| Part of the series on|
Logic and rhetoric
A checkerboard rule is a logically defective type of rule, law, or policy. It is easiest to define by example, because there are competing theories as to exactly what makes checkerboard rules logically defective.
Ronald Dworkin, who initially coined the term, also provided a classic example: say that a legislature is trying to figure out what rule to make in respect to abortion, in a jurisdiction where abortion is highly controversial (that is, where roughly 50% of the citizens are strongly in favor of criminalizing abortion, and roughly 50% are strongly opposed to criminalizing it).
To make a law that accurately reflects and respects the extreme split of public opinion, the legislature makes the following rule ("Rule 1"): women who were born in odd-numbered years can legally obtain abortions, but women who were born in even-numbered years can't. This is a quintessential checkerboard rule.
By contrast, consider these alternative rule on abortion: ("Rule 2") abortion is illegal for all women unless the pregnancy is the result of rape; and ("Rule 3") : abortion is legal until the third trimester of the pregnancy. These rules both result in abortion being legal sometimes and illegal other times, but they are not checkerboard rules.
As Dworkin pointed out, people intuitively reject checkerboard rules. In the example of the abortion checkerboard rule above, both the pro-life and pro-choice people in the jurisdiction would say that making abortion illegal or legal depending on what year the woman was born in is a lousy law.
Most interested legal theorists agree that checkerboard laws are unacceptable, although there is some disagreement about why they are bad. Generally, there are two different theoretical explanations for why checkerboard rules are unacceptable:
1. For Dworkin, the reason is that we want our legal systems to set forth a coherent "scheme of justice." That is, legal systems operate by declaring certain things impermissible, and other things permissible. If a law takes the position that something is both acceptable and unacceptable, that law comes across as essentially disinterested in the rightness or wrongness of the behavior it regulates, and people intuitively find that "disinterested" quality offensive and unpalatable.
The upshot of Dworkin's checkerboard abortion rule is that it takes the position that abortion is both permissible and impermissible. In so doing, the law comes across as disinterested — the law doesn't really take a side about whether abortions are just or unjust. The rule makes it seem like the legislature just wanted to make a compromise on a highly controversial issue, without actually putting any thought into what the controversy was about.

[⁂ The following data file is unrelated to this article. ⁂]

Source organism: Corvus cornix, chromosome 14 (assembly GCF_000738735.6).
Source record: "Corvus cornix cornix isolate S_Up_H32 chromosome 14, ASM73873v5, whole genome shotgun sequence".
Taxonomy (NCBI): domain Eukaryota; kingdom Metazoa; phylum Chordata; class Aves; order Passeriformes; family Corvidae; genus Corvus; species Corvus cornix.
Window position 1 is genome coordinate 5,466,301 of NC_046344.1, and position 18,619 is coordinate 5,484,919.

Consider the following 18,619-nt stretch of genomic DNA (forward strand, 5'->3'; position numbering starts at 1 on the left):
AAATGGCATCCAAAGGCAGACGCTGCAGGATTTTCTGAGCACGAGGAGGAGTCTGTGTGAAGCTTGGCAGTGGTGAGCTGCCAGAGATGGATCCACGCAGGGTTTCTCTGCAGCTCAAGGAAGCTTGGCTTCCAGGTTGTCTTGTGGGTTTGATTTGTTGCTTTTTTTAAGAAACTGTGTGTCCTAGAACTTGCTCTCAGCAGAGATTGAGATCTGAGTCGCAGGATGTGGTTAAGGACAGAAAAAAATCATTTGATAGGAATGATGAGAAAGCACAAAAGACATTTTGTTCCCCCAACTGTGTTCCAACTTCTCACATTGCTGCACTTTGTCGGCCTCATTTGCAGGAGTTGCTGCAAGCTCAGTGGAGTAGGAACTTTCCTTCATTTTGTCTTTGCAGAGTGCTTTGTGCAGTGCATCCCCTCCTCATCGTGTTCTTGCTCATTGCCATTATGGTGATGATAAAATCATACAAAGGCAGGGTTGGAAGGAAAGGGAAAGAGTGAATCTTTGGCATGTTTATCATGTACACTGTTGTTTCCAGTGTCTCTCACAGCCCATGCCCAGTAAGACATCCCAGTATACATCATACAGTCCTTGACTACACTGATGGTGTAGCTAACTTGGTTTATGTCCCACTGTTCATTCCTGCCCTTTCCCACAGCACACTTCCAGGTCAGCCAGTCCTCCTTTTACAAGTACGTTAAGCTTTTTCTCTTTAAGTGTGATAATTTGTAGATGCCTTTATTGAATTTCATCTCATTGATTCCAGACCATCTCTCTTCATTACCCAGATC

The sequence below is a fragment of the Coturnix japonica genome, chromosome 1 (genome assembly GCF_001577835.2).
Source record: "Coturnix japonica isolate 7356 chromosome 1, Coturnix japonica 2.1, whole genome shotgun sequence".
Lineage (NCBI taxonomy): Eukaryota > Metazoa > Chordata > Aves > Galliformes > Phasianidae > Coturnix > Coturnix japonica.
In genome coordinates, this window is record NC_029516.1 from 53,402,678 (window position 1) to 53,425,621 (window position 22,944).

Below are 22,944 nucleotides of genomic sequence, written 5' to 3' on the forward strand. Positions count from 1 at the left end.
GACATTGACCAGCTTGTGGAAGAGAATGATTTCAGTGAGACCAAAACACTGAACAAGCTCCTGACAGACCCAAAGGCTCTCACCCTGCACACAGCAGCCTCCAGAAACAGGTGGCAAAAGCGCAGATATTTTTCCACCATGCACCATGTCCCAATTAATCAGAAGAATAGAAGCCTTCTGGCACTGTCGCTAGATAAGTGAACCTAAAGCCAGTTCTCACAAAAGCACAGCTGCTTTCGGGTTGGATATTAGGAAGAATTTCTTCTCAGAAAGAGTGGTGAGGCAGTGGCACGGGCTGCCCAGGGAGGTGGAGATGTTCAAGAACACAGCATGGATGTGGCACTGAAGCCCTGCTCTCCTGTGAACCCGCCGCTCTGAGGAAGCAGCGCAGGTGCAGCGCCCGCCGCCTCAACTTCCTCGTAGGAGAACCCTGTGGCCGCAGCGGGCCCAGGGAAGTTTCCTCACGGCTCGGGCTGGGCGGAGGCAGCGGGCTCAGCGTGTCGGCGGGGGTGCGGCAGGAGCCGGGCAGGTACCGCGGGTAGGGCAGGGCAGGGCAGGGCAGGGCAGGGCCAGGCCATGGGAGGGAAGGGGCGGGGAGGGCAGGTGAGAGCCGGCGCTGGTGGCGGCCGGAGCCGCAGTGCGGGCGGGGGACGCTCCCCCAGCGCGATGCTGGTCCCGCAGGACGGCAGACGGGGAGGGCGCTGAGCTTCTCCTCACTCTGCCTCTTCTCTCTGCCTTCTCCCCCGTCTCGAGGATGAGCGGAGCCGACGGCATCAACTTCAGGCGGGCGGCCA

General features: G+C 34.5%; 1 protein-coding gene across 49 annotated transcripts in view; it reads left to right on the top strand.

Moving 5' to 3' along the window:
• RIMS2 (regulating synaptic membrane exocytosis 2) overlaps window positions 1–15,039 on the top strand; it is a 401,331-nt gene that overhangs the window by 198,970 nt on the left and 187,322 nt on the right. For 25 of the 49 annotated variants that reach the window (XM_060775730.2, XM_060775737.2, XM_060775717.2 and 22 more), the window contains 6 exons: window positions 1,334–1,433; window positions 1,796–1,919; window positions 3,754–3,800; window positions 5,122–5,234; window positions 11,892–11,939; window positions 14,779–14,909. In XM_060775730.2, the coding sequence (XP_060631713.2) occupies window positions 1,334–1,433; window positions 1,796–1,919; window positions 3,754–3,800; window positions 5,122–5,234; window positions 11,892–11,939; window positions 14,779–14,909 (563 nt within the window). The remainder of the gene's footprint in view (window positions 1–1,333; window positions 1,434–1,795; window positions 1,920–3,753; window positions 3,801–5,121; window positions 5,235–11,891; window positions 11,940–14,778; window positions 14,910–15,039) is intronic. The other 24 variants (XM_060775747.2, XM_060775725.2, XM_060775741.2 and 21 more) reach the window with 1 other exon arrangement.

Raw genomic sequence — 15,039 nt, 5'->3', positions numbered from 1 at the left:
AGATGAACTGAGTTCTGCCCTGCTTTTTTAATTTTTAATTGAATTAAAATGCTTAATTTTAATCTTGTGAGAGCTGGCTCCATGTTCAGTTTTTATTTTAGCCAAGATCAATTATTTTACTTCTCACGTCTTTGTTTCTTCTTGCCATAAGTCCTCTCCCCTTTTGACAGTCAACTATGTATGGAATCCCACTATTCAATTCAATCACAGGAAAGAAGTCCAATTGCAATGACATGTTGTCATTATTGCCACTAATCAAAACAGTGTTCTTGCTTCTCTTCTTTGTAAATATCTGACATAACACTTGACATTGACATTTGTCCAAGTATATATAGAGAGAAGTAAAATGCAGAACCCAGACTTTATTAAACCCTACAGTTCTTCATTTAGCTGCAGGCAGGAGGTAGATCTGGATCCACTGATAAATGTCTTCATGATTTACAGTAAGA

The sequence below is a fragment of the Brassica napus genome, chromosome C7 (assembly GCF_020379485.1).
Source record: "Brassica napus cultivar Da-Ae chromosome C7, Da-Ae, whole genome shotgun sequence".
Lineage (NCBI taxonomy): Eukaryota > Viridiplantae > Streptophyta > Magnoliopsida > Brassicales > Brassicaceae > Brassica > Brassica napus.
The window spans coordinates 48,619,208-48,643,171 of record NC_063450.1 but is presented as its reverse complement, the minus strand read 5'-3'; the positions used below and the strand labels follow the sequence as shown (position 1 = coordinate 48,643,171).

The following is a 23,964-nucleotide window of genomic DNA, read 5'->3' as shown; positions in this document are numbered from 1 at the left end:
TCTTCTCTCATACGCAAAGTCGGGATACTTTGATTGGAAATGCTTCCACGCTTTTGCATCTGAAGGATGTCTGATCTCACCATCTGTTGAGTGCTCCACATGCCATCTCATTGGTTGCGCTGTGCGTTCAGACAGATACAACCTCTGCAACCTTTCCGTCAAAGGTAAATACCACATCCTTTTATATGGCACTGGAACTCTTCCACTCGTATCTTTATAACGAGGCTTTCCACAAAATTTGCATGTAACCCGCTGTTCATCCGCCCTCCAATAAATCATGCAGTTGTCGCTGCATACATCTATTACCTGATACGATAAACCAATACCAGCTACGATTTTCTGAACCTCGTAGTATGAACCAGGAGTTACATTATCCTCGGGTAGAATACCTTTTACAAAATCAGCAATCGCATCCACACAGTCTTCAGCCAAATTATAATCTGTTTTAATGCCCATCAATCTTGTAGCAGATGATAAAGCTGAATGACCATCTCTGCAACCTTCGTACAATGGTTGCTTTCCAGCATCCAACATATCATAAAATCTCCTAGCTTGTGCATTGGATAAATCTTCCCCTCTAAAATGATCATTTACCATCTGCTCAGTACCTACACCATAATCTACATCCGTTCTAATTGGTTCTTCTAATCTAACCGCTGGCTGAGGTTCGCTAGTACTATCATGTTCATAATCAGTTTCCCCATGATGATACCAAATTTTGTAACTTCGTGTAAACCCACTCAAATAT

By contrast, lets look at our non-checkerboard abortion rules: (2) abortion is illegal except for in cases of rape, and (3) abortion is legal until the third trimester. Both of these rules offer compromises on the issue, but the compromises aren't as disinterested-seeming as the "even-or-odd-numbered birth year" rule. In other words, rules (2) and (3) seem to take a more thoughtful position on the issue.
Thus, for Dworkin, Rule (1) lacks "integrity," but Rules (2) and (3) would not.
2. Ofer Raban has argued that the real reason checkerboard laws are unacceptable is simply that they violate the principle of "equality before the law", by treating similarly-situated people differently. Checkerboard laws classify people into categories, and impose different requirements on the different categories, but there is no logical connection between the classification and the reason for the classification.
In Dworkin's illustrative checkerboard abortion rule, the law uses "even-numbered birth year versus odd-numbered birth year" as the trait for categorization. And the law imposes criminality, which attaches to the act of having an abortion. But being born in an odd-or-even-numbered year has absolutely nothing to do with having an abortion.
By contrast, lets look again at one of our comparator rules: abortion is illegal for all women unless the pregnancy is the result of rape. That would not be a checkerboard rule, because the distinction of "voluntary pregnancy versus pregnancy by rape" has some logical connection to abortion. Thus, this second contrasting rule would result in some women being allowed to get abortions, but others not, but it would not be a checkerboard rule.
- Law's Empire by Ronald Dworkin (1986) Belknap Press of Harvard University Press. ISBN 0674518365.
- The Rationalization of Policy: On the Relation between Democracy and the Rule of Law by Ofer Raban (2015) New York University Journal of Legislation and Public Policy 18:45-66.